Following changes to the language regarding the non-recourse nature of reverse mortgages under the Federal Housing Administration’s Home Equity Conversion Mortgage program, language for counselors and lenders has been updated officially.
In April, 2011, the agency published Mortgagee Letter 2011-16 to rescind guidance issued in 2008 to clarify its non-recourse policy on reverse mortgages insured by the Federal Housing Administration. The change came following a lawsuit filed by AARP against the Department of Housing and Urban Development regarding the policy.
HUD has updated its handbook to reflect that reverse mortgage loans are non-recourse, meaning that a borrower and his or her heirs or estate will only be responsible for repaying 95% of the appraised home value, rather than the loan balance if that balance is greater than the home’s worth at the time of sale.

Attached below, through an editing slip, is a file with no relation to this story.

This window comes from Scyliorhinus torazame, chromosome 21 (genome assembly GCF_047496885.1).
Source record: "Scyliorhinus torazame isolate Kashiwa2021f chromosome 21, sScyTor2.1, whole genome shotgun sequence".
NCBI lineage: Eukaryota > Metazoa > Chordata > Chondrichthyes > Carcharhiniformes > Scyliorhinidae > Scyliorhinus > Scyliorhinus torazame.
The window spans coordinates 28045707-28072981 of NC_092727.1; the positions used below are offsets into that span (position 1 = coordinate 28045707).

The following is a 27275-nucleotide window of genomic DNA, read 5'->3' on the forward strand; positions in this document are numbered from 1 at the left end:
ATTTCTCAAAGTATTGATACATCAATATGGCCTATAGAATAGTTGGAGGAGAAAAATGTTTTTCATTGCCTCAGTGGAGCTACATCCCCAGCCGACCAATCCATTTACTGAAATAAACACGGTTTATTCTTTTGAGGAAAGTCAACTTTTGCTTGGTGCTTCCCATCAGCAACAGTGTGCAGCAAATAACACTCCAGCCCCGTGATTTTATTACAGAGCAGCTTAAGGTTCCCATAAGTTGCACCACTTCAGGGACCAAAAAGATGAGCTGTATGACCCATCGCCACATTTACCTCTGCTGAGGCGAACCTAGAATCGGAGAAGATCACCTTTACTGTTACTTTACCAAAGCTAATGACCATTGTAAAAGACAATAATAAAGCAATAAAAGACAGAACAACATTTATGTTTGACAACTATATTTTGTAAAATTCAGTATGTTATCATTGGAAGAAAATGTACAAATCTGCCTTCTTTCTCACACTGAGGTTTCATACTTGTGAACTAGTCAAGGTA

“The current language in Handbook 7610.1 REV5, page 105 “Non-Recourse Feature” incorrectly states that if the heirs or the estate wish to keep the property, they are personally liable for the full balance of the loan,'” HUD wrote in a notice to its protocol clarification. “However, when a HECM loan becomes due and payable as a result of the mortgagor’s death and the property is conveyed by will or operation of law to the mortgagor’s estate or heirs (including a surviving spouse who is not obligated on the HECM note) that party (or parties if multiple heirs) may satisfy the HECM debt by paying the lesser of the mortgage balance or 95% of the current appraised value of the property.”
The update comes about two years following the change, as outlined in Mortgagee Letter 2011-16. Other resources and materials including the National Council on Aging’s reverse mortgage booklet for consumers, have already been updated to reflect the change specified in Mortgagee Letter 2011-16.
Written by Elizabeth Ecker